Barranquitas, Venezuela is real. Nearly half of its population has inherited a malicious, mutated gene that causes a deadly neurological disease. Marina Valdesa, age 36, lies dying in a Casa Hogar Amor y Fe, or House of Love and Hope. Her nine children will be orphaned and may inherit the same fate as their mother. Daniel, a 39-year-old nursing home resident outside Chicago shares Marina's deadly diagnosis as researchers in academia and industry attempt relentlessly to discover a cure. Their mutual plight is one of mystery, devastation, hope and soul searching. The quality of their lives gets microscoped just like their diminishing brain cells.
Marina's 18-year-old daughter Tula, escapes her homeland and accompanies an American volunteer to Chicago to participate in a clinical trial at a leading University Hospital. As Tula is introduced to the latest pharmaceutical attempts and research studies to eradicate the loss of our minds and bodily functions we learn through other characters that salvation arrives from unconditional love. In a world that advocates the benefits of Omega III, fish oil, salmon and blueberries, we cannot put off death. We learn to experience healing without a cure and relief in the face of suffering. The Randomness of Life is a compassionate portrayal of some of life's real heroes and their families.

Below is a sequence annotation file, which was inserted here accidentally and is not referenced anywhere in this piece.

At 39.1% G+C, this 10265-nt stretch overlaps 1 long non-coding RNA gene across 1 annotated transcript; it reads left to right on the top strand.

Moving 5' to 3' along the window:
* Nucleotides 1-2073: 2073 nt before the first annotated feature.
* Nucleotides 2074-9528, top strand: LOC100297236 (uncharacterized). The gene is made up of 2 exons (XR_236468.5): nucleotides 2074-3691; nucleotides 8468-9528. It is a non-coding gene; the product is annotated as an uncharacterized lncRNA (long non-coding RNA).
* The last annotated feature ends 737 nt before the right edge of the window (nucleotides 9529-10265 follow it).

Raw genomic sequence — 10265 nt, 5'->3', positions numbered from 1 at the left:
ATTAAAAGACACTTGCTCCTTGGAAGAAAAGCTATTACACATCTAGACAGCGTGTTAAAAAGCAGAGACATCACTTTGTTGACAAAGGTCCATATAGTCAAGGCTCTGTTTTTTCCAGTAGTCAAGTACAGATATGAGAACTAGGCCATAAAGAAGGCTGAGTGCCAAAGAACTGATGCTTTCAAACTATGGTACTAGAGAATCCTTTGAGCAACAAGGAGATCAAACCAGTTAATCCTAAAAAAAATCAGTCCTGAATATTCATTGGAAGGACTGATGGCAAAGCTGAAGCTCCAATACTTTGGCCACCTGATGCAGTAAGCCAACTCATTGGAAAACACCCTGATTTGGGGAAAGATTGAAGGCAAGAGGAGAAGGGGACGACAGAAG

Author Bio: Marilyn Warda, a Northwest Indiana native is a medical practice manager now working in Southwest Arizona. She has experienced the trials for caring for those suffering from debilitating neurological disease. Marilyn has a BA degree from Purdue University where she majored in communications and journalism.
In her debut novel, The Randomness of Life, she allows the reader to see themselves in every chapter and face the ultimate of one's fears.
keywords: Quality of Life, Hope, Alzheimer's, Gene Silencing, Heroes, Clinical Trials, Human Genome Project, Huntington's Disease, Nursing Homes, Medical Research, Pharmaceutical Advances, Death, Soul Searching